4.7  Multiple Projects Under Parent

4.7.1  This category of cost sharing can be viewed as a second-tier of cost sharing which can develop when multiple projects, referred to as segments, are established under one award.  Segments are typically set up to facilitate the work of multiple principal investigators or colleagues of the principal investigator.  In other words, when the approved budget is split for reasons internal to the University, some of the responsibility for cost sharing may accompany the segments.  When this type of arrangement for meeting the University’s cost sharing requirements occurs, the college/division must identify the segment numbers and the associated cost share obligations for the Office of Contracts and Grants.  The cost sharing requirements for each segment should be quantified by the categories described above (Paragraphs 4.1 through 4.6) and are subject to the same documentation and follow-up requirements as the parent project.

4.8  Facilities and Administrative Costs

4.8.1  F&A costs may be calculated and claimed as cost sharing, if not prohibited by the sponsor, on overhead-bearing direct costs that are allowable and documented as cost sharing (effort, supplies, current services, etc.).  No documentation by the colleges, other than that required for direct cost sharing, is required.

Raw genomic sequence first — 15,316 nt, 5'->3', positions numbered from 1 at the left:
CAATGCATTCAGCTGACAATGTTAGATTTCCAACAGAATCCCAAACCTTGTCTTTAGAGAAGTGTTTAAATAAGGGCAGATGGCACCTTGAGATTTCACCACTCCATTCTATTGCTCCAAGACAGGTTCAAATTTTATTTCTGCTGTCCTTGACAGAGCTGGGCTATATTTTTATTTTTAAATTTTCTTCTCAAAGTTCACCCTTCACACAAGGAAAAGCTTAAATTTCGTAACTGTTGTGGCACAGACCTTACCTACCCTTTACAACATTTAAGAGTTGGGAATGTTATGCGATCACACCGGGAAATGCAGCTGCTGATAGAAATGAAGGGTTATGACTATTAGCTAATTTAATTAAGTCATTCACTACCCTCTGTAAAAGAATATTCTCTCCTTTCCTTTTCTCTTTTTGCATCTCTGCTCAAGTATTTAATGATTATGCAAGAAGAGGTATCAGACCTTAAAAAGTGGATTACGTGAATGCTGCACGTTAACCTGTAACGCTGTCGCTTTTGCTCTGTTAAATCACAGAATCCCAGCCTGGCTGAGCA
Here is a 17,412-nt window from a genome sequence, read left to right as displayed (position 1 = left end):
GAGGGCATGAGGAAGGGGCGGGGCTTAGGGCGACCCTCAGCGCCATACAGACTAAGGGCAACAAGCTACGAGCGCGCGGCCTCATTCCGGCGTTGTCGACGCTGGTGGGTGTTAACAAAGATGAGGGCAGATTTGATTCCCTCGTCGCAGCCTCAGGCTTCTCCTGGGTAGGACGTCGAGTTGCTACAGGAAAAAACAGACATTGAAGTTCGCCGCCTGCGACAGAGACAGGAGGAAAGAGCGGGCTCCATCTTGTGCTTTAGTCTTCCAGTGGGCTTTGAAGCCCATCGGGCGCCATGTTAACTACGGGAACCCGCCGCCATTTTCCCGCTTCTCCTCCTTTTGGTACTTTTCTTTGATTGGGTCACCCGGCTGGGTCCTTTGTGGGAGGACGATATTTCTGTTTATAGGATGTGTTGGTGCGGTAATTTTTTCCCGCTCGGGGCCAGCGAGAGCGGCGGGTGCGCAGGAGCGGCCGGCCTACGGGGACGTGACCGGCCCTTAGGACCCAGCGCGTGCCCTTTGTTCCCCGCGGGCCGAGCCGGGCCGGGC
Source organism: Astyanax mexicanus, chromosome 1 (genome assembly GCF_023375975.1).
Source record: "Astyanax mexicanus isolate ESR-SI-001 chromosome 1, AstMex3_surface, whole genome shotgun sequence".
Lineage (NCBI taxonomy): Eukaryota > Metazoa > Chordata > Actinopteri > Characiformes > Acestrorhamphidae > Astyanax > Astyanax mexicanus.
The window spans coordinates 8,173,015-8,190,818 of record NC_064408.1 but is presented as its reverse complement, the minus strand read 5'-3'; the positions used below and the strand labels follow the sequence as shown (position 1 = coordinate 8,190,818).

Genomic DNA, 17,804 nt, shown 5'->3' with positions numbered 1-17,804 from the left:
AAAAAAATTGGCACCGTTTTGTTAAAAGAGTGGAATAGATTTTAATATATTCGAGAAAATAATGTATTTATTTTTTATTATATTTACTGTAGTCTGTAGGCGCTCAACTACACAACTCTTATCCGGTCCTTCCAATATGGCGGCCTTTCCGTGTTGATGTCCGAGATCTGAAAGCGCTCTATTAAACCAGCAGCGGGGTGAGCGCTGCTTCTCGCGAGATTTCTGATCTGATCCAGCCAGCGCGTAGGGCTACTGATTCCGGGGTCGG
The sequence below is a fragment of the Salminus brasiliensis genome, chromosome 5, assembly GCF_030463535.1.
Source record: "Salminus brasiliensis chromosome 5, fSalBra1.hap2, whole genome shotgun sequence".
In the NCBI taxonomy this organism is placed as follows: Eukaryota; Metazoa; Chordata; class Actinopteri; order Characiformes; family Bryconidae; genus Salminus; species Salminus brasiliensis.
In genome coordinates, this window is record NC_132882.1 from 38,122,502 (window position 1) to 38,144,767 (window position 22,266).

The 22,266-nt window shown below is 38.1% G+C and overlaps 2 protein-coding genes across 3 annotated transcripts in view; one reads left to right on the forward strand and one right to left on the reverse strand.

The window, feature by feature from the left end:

4.8.2  Cost Sharing in the form of waived or reduced F&A costs is the difference between the applicable University F&A cost rate and the F&A cost actually awarded by the sponsor.  Waived F&A costs, if allowed by the sponsor, will be calculated on actual project-to-date MTDC charged to the contract or grant.  No documentation is required.

5.  UNALLOWABLE COST SHARING

Cost sharing must meet the same criteria as direct costs.  In addition to specific costs that are unallowable according to Federal OMB Circular A-21, the following types of cost sharing are unallowable:

5.1  Federal to federal

5.1.1  Federal appropriations and contracts and grants funded directly or indirectly through non-federal sponsors by the federal government are not allowable as cost sharing for another federal project unless the source of cost sharing was explicitly disclosed in both proposals and accepted as cost sharing by the federal agencies or written approval was obtained from both federal sponsors.  Federal contracts and grants may be used as cost sharing on any non-federal contract or grant unless prohibited by either sponsor.